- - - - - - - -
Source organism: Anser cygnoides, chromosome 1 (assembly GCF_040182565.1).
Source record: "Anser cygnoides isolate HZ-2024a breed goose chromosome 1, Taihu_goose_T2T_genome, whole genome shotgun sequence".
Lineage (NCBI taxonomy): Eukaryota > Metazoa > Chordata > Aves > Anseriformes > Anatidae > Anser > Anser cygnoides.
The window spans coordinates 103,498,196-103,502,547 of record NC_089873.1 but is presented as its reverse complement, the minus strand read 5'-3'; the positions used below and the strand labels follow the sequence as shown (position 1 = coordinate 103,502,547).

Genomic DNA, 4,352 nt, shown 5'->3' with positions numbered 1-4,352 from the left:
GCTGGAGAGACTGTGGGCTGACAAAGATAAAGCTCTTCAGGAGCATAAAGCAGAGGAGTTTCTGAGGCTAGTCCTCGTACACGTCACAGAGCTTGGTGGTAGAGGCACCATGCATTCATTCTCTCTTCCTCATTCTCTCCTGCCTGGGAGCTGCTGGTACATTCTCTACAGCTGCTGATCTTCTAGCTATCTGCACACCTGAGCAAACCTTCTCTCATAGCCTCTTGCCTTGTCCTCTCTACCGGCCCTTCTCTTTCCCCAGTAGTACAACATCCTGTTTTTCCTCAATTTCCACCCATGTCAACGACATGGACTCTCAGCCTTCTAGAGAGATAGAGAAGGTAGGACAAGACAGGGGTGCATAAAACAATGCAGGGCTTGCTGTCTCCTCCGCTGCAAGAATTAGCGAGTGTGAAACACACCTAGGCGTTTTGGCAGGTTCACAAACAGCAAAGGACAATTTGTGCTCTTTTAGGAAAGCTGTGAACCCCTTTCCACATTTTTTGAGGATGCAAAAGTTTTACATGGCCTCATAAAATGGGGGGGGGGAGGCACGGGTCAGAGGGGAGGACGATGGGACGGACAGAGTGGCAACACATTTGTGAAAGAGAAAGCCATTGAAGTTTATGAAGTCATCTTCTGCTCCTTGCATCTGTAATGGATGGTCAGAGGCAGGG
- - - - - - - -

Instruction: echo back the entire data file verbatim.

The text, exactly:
Source organism: Anser cygnoides, chromosome 1 (assembly GCF_040182565.1).
Source record: "Anser cygnoides isolate HZ-2024a breed goose chromosome 1, Taihu_goose_T2T_genome, whole genome shotgun sequence".
Lineage (NCBI taxonomy): Eukaryota > Metazoa > Chordata > Aves > Anseriformes > Anatidae > Anser > Anser cygnoides.
The window spans coordinates 103,498,196-103,502,547 of record NC_089873.1 but is presented as its reverse complement, the minus strand read 5'-3'; the positions used below and the strand labels follow the sequence as shown (position 1 = coordinate 103,502,547).

Genomic DNA, 4,352 nt, shown 5'->3' with positions numbered 1-4,352 from the left:
GCTGGAGAGACTGTGGGCTGACAAAGATAAAGCTCTTCAGGAGCATAAAGCAGAGGAGTTTCTGAGGCTAGTCCTCGTACACGTCACAGAGCTTGGTGGTAGAGGCACCATGCATTCATTCTCTCTTCCTCATTCTCTCCTGCCTGGGAGCTGCTGGTACATTCTCTACAGCTGCTGATCTTCTAGCTATCTGCACACCTGAGCAAACCTTCTCTCATAGCCTCTTGCCTTGTCCTCTCTACCGGCCCTTCTCTTTCCCCAGTAGTACAACATCCTGTTTTTCCTCAATTTCCACCCATGTCAACGACATGGACTCTCAGCCTTCTAGAGAGATAGAGAAGGTAGGACAAGACAGGGGTGCATAAAACAATGCAGGGCTTGCTGTCTCCTCCGCTGCAAGAATTAGCGAGTGTGAAACACACCTAGGCGTTTTGGCAGGTTCACAAACAGCAAAGGACAATTTGTGCTCTTTTAGGAAAGCTGTGAACCCCTTTCCACATTTTTTGAGGATGCAAAAGTTTTACATGGCCTCATAAAATGGGGGGGGGGAGGCACGGGTCAGAGGGGAGGACGATGGGACGGACAGAGTGGCAACACATTTGTGAAAGAGAAAGCCATTGAAGTTTATGAAGTCATCTTCTGCTCCTTGCATCTGTAATGGATGGTCAGAGGCAGGG